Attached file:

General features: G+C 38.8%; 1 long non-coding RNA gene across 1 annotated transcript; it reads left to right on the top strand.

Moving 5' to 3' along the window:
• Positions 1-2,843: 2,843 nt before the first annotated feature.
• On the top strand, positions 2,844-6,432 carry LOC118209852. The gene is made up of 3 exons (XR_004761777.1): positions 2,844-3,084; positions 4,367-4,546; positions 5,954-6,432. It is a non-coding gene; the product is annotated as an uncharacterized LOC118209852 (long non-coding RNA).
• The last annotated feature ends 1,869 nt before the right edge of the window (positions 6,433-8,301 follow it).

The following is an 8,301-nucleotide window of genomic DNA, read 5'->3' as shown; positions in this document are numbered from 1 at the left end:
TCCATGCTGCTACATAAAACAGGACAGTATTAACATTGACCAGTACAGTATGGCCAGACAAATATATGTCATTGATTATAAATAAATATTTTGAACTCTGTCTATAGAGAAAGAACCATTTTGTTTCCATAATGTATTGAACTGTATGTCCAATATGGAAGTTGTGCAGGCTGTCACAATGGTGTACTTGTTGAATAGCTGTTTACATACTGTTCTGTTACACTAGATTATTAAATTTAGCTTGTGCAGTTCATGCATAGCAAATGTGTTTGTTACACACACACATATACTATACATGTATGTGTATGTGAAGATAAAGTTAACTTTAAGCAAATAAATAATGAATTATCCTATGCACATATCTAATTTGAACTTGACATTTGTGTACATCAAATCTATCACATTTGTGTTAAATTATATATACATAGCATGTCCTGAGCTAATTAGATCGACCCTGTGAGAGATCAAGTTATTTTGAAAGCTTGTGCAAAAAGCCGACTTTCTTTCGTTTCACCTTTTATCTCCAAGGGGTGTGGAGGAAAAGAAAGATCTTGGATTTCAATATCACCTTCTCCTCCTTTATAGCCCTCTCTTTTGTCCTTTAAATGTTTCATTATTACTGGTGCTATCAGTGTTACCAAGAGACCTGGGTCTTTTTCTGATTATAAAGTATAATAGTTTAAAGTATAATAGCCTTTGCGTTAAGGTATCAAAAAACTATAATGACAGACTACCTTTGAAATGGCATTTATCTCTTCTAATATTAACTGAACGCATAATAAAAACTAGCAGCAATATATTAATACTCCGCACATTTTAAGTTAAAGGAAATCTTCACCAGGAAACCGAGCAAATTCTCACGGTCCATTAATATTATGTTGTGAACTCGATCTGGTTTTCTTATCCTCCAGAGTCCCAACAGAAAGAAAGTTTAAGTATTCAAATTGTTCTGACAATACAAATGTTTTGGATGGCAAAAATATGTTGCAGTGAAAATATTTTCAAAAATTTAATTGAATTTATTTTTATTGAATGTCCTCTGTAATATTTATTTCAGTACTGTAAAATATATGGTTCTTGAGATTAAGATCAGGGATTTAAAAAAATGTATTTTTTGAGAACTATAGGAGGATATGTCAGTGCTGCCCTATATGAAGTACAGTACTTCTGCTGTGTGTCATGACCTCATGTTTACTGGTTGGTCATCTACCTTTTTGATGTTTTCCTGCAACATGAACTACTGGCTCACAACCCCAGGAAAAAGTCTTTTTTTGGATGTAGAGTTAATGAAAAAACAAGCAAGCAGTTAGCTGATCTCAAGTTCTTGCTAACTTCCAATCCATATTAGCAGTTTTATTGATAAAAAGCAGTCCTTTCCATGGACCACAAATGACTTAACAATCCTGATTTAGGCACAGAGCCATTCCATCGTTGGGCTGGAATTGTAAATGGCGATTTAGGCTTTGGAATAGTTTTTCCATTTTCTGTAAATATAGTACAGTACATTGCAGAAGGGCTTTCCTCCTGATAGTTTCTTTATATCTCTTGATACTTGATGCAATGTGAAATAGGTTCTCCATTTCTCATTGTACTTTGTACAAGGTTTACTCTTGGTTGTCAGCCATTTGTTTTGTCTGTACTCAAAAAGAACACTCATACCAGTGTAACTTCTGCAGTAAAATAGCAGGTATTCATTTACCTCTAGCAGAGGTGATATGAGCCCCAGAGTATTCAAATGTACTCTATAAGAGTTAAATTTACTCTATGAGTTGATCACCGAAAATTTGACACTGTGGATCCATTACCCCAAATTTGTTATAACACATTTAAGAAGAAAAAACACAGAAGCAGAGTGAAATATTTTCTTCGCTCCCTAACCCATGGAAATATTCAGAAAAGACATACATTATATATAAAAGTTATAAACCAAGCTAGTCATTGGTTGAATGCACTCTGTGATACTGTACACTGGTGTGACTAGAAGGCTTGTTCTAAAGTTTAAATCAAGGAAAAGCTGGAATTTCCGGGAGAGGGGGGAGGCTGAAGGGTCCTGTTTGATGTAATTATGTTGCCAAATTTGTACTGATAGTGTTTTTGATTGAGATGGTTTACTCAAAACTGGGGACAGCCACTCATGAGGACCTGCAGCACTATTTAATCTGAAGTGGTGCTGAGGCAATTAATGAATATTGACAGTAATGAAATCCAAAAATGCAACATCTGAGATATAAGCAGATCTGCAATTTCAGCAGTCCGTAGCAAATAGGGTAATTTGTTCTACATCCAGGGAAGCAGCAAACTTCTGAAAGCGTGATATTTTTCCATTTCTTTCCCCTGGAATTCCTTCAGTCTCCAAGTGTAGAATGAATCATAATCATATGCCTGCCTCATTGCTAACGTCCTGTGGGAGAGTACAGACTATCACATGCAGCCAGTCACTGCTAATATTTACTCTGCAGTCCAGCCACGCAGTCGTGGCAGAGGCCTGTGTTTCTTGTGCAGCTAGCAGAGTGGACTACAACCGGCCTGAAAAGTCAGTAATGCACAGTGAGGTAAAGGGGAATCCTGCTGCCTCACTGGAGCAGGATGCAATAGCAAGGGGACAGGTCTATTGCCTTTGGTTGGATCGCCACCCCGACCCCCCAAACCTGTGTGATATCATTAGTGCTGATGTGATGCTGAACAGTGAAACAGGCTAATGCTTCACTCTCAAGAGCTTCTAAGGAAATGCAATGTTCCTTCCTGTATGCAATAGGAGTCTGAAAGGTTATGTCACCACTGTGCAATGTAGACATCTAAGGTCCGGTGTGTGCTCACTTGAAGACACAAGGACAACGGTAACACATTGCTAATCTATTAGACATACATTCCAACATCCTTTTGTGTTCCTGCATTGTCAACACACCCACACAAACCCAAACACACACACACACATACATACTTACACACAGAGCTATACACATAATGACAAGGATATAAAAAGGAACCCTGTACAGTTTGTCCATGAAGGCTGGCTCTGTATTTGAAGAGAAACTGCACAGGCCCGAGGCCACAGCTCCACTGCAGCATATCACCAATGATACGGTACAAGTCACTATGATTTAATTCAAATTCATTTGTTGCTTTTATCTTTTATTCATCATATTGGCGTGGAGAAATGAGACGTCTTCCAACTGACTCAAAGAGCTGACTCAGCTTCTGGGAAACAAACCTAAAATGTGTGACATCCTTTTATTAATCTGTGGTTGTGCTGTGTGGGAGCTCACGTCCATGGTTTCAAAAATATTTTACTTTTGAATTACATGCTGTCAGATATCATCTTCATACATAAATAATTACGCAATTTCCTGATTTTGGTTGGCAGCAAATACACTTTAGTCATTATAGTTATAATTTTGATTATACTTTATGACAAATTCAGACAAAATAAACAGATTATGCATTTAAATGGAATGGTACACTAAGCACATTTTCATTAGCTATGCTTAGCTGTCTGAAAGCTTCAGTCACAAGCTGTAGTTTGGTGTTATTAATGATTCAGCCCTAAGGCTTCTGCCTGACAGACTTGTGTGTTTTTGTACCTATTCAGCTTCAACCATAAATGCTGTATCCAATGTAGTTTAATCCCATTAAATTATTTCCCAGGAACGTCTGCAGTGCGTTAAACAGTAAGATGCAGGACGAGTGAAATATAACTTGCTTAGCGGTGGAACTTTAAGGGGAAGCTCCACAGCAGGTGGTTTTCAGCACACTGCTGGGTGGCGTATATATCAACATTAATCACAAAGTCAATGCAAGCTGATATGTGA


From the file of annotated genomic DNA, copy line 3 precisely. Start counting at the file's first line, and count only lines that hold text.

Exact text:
• Positions 1-2,843: 2,843 nt before the first annotated feature.